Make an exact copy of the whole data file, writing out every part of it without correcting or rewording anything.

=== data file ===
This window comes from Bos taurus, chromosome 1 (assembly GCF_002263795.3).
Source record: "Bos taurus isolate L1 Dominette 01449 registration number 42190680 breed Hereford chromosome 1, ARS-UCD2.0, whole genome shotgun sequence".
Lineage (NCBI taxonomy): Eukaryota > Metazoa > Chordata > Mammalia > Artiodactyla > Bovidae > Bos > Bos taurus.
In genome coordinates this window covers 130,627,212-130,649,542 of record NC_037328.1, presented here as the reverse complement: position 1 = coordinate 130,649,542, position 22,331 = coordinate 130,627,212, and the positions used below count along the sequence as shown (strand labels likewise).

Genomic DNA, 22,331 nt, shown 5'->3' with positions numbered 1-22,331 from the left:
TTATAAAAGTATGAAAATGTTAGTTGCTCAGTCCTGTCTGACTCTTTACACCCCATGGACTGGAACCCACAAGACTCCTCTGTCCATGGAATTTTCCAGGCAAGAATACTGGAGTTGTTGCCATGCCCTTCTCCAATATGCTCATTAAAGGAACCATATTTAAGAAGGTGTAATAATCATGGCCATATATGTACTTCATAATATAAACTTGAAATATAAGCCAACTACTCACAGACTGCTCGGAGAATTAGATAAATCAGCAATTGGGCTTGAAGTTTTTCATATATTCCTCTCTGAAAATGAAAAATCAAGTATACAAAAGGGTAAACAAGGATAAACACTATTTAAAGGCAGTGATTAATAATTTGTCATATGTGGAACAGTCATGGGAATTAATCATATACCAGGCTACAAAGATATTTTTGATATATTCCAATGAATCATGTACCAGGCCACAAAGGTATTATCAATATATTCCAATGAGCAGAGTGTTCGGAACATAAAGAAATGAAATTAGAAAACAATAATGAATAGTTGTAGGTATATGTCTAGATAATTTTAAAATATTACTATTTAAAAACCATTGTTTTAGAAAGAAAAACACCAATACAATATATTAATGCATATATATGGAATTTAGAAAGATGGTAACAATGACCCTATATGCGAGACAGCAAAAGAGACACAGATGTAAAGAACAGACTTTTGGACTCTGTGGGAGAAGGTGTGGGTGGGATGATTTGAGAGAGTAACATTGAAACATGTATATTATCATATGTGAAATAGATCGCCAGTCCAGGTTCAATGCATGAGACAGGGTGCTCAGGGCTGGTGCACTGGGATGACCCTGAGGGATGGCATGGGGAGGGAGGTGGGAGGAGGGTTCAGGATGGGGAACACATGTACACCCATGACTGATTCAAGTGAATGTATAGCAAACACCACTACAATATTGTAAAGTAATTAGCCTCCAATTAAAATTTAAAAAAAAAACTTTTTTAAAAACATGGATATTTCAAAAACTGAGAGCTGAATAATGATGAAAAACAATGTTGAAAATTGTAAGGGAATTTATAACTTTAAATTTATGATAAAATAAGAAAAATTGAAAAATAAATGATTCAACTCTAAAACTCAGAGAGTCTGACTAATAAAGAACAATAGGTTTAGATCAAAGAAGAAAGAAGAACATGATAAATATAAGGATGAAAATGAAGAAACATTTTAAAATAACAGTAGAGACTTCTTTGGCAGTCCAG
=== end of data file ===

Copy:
This window comes from Bos taurus, chromosome 1 (assembly GCF_002263795.3).
Source record: "Bos taurus isolate L1 Dominette 01449 registration number 42190680 breed Hereford chromosome 1, ARS-UCD2.0, whole genome shotgun sequence".
Lineage (NCBI taxonomy): Eukaryota > Metazoa > Chordata > Mammalia > Artiodactyla > Bovidae > Bos > Bos taurus.
In genome coordinates this window covers 130,627,212-130,649,542 of record NC_037328.1, presented here as the reverse complement: position 1 = coordinate 130,649,542, position 22,331 = coordinate 130,627,212, and the positions used below count along the sequence as shown (strand labels likewise).

Genomic DNA, 22,331 nt, shown 5'->3' with positions numbered 1-22,331 from the left:
TTATAAAAGTATGAAAATGTTAGTTGCTCAGTCCTGTCTGACTCTTTACACCCCATGGACTGGAACCCACAAGACTCCTCTGTCCATGGAATTTTCCAGGCAAGAATACTGGAGTTGTTGCCATGCCCTTCTCCAATATGCTCATTAAAGGAACCATATTTAAGAAGGTGTAATAATCATGGCCATATATGTACTTCATAATATAAACTTGAAATATAAGCCAACTACTCACAGACTGCTCGGAGAATTAGATAAATCAGCAATTGGGCTTGAAGTTTTTCATATATTCCTCTCTGAAAATGAAAAATCAAGTATACAAAAGGGTAAACAAGGATAAACACTATTTAAAGGCAGTGATTAATAATTTGTCATATGTGGAACAGTCATGGGAATTAATCATATACCAGGCTACAAAGATATTTTTGATATATTCCAATGAATCATGTACCAGGCCACAAAGGTATTATCAATATATTCCAATGAGCAGAGTGTTCGGAACATAAAGAAATGAAATTAGAAAACAATAATGAATAGTTGTAGGTATATGTCTAGATAATTTTAAAATATTACTATTTAAAAACCATTGTTTTAGAAAGAAAAACACCAATACAATATATTAATGCATATATATGGAATTTAGAAAGATGGTAACAATGACCCTATATGCGAGACAGCAAAAGAGACACAGATGTAAAGAACAGACTTTTGGACTCTGTGGGAGAAGGTGTGGGTGGGATGATTTGAGAGAGTAACATTGAAACATGTATATTATCATATGTGAAATAGATCGCCAGTCCAGGTTCAATGCATGAGACAGGGTGCTCAGGGCTGGTGCACTGGGATGACCCTGAGGGATGGCATGGGGAGGGAGGTGGGAGGAGGGTTCAGGATGGGGAACACATGTACACCCATGACTGATTCAAGTGAATGTATAGCAAACACCACTACAATATTGTAAAGTAATTAGCCTCCAATTAAAATTTAAAAAAAAAACTTTTTTAAAAACATGGATATTTCAAAAACTGAGAGCTGAATAATGATGAAAAACAATGTTGAAAATTGTAAGGGAATTTATAACTTTAAATTTATGATAAAATAAGAAAAATTGAAAAATAAATGATTCAACTCTAAAACTCAGAGAGTCTGACTAATAAAGAACAATAGGTTTAGATCAAAGAAGAAAGAAGAACATGATAAATATAAGGATGAAAATGAAGAAACATTTTAAAATAACAGTAGAGACTTCTTTGGCAGTCCAG